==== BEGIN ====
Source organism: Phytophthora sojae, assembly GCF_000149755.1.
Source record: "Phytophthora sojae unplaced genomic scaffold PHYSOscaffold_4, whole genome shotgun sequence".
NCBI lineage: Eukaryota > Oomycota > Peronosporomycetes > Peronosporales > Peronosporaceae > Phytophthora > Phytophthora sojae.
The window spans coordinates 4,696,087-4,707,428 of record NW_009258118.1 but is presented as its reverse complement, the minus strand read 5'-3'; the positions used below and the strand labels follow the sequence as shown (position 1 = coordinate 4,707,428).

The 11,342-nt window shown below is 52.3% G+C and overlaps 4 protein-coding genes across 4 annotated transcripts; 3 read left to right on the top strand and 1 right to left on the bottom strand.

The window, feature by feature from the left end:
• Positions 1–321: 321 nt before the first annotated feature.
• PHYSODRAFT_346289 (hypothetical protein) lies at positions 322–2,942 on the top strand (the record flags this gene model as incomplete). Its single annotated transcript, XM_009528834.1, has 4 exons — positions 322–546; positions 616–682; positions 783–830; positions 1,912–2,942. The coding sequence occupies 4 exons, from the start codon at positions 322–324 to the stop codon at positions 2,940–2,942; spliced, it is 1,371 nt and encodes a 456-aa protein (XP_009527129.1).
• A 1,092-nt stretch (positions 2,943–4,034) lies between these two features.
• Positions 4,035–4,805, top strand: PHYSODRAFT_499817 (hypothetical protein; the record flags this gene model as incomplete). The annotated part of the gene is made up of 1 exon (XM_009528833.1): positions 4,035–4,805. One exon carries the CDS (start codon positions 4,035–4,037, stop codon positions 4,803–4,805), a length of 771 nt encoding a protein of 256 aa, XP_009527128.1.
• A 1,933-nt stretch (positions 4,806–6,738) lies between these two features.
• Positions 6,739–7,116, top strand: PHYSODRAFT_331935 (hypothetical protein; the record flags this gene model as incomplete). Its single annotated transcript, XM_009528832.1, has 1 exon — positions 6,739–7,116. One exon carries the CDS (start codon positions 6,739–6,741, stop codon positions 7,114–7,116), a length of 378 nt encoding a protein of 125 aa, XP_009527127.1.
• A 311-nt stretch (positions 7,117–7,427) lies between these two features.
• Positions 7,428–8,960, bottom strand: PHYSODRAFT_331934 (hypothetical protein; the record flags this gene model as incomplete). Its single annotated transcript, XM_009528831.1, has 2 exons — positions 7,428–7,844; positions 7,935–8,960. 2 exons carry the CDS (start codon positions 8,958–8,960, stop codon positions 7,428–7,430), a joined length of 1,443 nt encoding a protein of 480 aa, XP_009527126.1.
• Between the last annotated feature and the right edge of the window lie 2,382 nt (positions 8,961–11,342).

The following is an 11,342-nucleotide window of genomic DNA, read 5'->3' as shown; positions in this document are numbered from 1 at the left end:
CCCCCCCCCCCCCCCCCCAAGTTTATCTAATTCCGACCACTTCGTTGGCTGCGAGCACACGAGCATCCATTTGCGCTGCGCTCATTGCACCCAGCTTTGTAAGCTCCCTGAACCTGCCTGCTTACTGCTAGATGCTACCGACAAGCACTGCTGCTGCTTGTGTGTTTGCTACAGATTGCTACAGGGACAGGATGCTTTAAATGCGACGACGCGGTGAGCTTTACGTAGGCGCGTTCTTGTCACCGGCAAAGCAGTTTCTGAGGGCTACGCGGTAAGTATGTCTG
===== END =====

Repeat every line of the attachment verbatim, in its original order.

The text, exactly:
Source organism: Phytophthora sojae, assembly GCF_000149755.1.
Source record: "Phytophthora sojae unplaced genomic scaffold PHYSOscaffold_4, whole genome shotgun sequence".
NCBI lineage: Eukaryota > Oomycota > Peronosporomycetes > Peronosporales > Peronosporaceae > Phytophthora > Phytophthora sojae.
The window spans coordinates 4,696,087-4,707,428 of record NW_009258118.1 but is presented as its reverse complement, the minus strand read 5'-3'; the positions used below and the strand labels follow the sequence as shown (position 1 = coordinate 4,707,428).

The 11,342-nt window shown below is 52.3% G+C and overlaps 4 protein-coding genes across 4 annotated transcripts; 3 read left to right on the top strand and 1 right to left on the bottom strand.

The window, feature by feature from the left end:
• Positions 1–321: 321 nt before the first annotated feature.
• PHYSODRAFT_346289 (hypothetical protein) lies at positions 322–2,942 on the top strand (the record flags this gene model as incomplete). Its single annotated transcript, XM_009528834.1, has 4 exons — positions 322–546; positions 616–682; positions 783–830; positions 1,912–2,942. The coding sequence occupies 4 exons, from the start codon at positions 322–324 to the stop codon at positions 2,940–2,942; spliced, it is 1,371 nt and encodes a 456-aa protein (XP_009527129.1).
• A 1,092-nt stretch (positions 2,943–4,034) lies between these two features.
• Positions 4,035–4,805, top strand: PHYSODRAFT_499817 (hypothetical protein; the record flags this gene model as incomplete). The annotated part of the gene is made up of 1 exon (XM_009528833.1): positions 4,035–4,805. One exon carries the CDS (start codon positions 4,035–4,037, stop codon positions 4,803–4,805), a length of 771 nt encoding a protein of 256 aa, XP_009527128.1.
• A 1,933-nt stretch (positions 4,806–6,738) lies between these two features.
• Positions 6,739–7,116, top strand: PHYSODRAFT_331935 (hypothetical protein; the record flags this gene model as incomplete). Its single annotated transcript, XM_009528832.1, has 1 exon — positions 6,739–7,116. One exon carries the CDS (start codon positions 6,739–6,741, stop codon positions 7,114–7,116), a length of 378 nt encoding a protein of 125 aa, XP_009527127.1.
• A 311-nt stretch (positions 7,117–7,427) lies between these two features.
• Positions 7,428–8,960, bottom strand: PHYSODRAFT_331934 (hypothetical protein; the record flags this gene model as incomplete). Its single annotated transcript, XM_009528831.1, has 2 exons — positions 7,428–7,844; positions 7,935–8,960. 2 exons carry the CDS (start codon positions 8,958–8,960, stop codon positions 7,428–7,430), a joined length of 1,443 nt encoding a protein of 480 aa, XP_009527126.1.
• Between the last annotated feature and the right edge of the window lie 2,382 nt (positions 8,961–11,342).

The following is an 11,342-nucleotide window of genomic DNA, read 5'->3' as shown; positions in this document are numbered from 1 at the left end:
CCCCCCCCCCCCCCCCCCAAGTTTATCTAATTCCGACCACTTCGTTGGCTGCGAGCACACGAGCATCCATTTGCGCTGCGCTCATTGCACCCAGCTTTGTAAGCTCCCTGAACCTGCCTGCTTACTGCTAGATGCTACCGACAAGCACTGCTGCTGCTTGTGTGTTTGCTACAGATTGCTACAGGGACAGGATGCTTTAAATGCGACGACGCGGTGAGCTTTACGTAGGCGCGTTCTTGTCACCGGCAAAGCAGTTTCTGAGGGCTACGCGGTAAGTATGTCTG